Now, time to create the elements in our single page application. For each section of your page, you need to create a div with a class of ‘section’.

<div class="section">Some section</div>
<div class="section">Some section</div>
<div class="section">Some section</div>
<div class="section">Some section</div>

You can also create landscape sections by adding a div with the class of slide within a section.

<div class="section">
<div class="slide"> Slide 1 </div>
<div class="slide"> Slide 2 </div>
<div class="slide"> Slide 3 </div>
<div class="slide"> Slide 4 </div>

Nothing working? That’s because you need to instantiate frontPage.js. Open ‘scripts/frontPage.js’ and add the following lines of code.

$(document).ready(function() {

Huzzah, it works!


You can customize fullPage’s functionality in this function by passing it an object containing variables which define how fullPage works. There are literally hundreds of these options, so it’s recommended you read the documentation on Github.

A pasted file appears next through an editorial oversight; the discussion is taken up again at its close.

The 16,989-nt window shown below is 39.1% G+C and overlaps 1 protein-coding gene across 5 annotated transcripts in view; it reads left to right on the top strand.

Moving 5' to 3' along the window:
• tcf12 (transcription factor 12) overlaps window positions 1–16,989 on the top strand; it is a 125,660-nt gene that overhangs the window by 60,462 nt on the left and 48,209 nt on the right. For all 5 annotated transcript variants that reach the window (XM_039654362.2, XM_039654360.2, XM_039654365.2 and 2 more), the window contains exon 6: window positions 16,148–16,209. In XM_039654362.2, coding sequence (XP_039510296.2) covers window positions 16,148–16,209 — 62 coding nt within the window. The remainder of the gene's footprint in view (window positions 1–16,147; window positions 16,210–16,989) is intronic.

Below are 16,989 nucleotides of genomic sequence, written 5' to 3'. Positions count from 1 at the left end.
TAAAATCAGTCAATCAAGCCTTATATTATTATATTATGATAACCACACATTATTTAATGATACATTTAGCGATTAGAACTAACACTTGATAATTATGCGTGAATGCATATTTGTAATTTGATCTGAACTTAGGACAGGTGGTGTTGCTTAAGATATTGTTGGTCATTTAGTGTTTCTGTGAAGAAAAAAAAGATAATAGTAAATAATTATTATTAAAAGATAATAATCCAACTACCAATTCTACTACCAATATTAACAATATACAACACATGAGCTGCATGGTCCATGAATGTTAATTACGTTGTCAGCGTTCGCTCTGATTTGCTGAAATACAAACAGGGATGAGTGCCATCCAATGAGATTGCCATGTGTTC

As you can see, fullPage makes it trivially easy to make single page applications, and I’ve got quite a soft-spot for it. Give it a go, and let me know how you find it in the comments below.

Enjoy this article? You should follow me on Twitter.

Of Netscape 4.04 and Semantic Markup

Last week, I made a bet.

The bet was made with one of my friends. The prize was a cup of coffee. The challenge was to see if HTML5 semantic markup would work on an older browser.

How old, you ask? Netscape 4.04. Y’know. The one released in 1997.

Semantic Markup

Before we carry on, we should probably talk about Semantic Markup.

Have you noticed how news websites are pretty much all the same? If you read an article on the websites of the BBC, Al Jazeera, CNN… Whatever… You’ll notice that they all follow the same structure. You’ve got a main article. You’ve got a navigation bar. You might have an infobox on the side of a page. Pretty samey.


It used to be that you would create a Div element for each of these sections. This worked fine, don’t get me wrong. That said, it wasn’t a perfect solution. It lacked a certain elegance, and more importantly, the ID used in the Div element wouldn’t be standard across all websites. This wasn’t especially search-engine friendly.